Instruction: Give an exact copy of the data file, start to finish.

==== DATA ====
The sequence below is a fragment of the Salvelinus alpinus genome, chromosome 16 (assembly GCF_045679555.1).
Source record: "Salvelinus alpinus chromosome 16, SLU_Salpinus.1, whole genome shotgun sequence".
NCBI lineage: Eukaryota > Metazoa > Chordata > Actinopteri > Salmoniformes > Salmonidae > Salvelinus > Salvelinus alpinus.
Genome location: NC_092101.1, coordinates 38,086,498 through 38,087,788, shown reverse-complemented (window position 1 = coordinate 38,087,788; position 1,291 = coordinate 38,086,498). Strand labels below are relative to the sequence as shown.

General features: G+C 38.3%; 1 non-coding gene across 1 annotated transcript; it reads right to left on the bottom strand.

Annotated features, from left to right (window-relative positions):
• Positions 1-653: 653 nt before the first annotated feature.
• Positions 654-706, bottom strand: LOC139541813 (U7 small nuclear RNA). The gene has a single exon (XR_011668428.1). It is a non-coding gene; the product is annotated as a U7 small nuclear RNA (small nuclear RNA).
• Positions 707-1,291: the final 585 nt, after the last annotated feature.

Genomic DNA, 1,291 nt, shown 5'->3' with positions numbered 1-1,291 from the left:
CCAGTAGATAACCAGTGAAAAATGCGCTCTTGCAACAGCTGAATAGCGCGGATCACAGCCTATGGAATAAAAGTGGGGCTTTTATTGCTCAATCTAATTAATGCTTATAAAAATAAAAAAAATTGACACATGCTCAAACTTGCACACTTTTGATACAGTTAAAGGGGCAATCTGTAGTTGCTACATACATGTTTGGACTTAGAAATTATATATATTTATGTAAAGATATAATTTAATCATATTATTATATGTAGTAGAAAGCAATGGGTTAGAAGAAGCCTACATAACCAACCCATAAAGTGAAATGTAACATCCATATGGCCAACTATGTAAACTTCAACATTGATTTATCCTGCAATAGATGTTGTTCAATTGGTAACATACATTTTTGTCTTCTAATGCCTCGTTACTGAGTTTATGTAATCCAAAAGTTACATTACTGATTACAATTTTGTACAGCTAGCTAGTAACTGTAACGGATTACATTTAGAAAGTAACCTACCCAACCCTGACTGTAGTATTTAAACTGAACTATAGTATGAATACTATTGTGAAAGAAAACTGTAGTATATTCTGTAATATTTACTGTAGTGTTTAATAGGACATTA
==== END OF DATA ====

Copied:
The sequence below is a fragment of the Salvelinus alpinus genome, chromosome 16 (assembly GCF_045679555.1).
Source record: "Salvelinus alpinus chromosome 16, SLU_Salpinus.1, whole genome shotgun sequence".
NCBI lineage: Eukaryota > Metazoa > Chordata > Actinopteri > Salmoniformes > Salmonidae > Salvelinus > Salvelinus alpinus.
Genome location: NC_092101.1, coordinates 38,086,498 through 38,087,788, shown reverse-complemented (window position 1 = coordinate 38,087,788; position 1,291 = coordinate 38,086,498). Strand labels below are relative to the sequence as shown.

General features: G+C 38.3%; 1 non-coding gene across 1 annotated transcript; it reads right to left on the bottom strand.

Annotated features, from left to right (window-relative positions):
• Positions 1-653: 653 nt before the first annotated feature.
• Positions 654-706, bottom strand: LOC139541813 (U7 small nuclear RNA). The gene has a single exon (XR_011668428.1). It is a non-coding gene; the product is annotated as a U7 small nuclear RNA (small nuclear RNA).
• Positions 707-1,291: the final 585 nt, after the last annotated feature.

Genomic DNA, 1,291 nt, shown 5'->3' with positions numbered 1-1,291 from the left:
CCAGTAGATAACCAGTGAAAAATGCGCTCTTGCAACAGCTGAATAGCGCGGATCACAGCCTATGGAATAAAAGTGGGGCTTTTATTGCTCAATCTAATTAATGCTTATAAAAATAAAAAAAATTGACACATGCTCAAACTTGCACACTTTTGATACAGTTAAAGGGGCAATCTGTAGTTGCTACATACATGTTTGGACTTAGAAATTATATATATTTATGTAAAGATATAATTTAATCATATTATTATATGTAGTAGAAAGCAATGGGTTAGAAGAAGCCTACATAACCAACCCATAAAGTGAAATGTAACATCCATATGGCCAACTATGTAAACTTCAACATTGATTTATCCTGCAATAGATGTTGTTCAATTGGTAACATACATTTTTGTCTTCTAATGCCTCGTTACTGAGTTTATGTAATCCAAAAGTTACATTACTGATTACAATTTTGTACAGCTAGCTAGTAACTGTAACGGATTACATTTAGAAAGTAACCTACCCAACCCTGACTGTAGTATTTAAACTGAACTATAGTATGAATACTATTGTGAAAGAAAACTGTAGTATATTCTGTAATATTTACTGTAGTGTTTAATAGGACATTA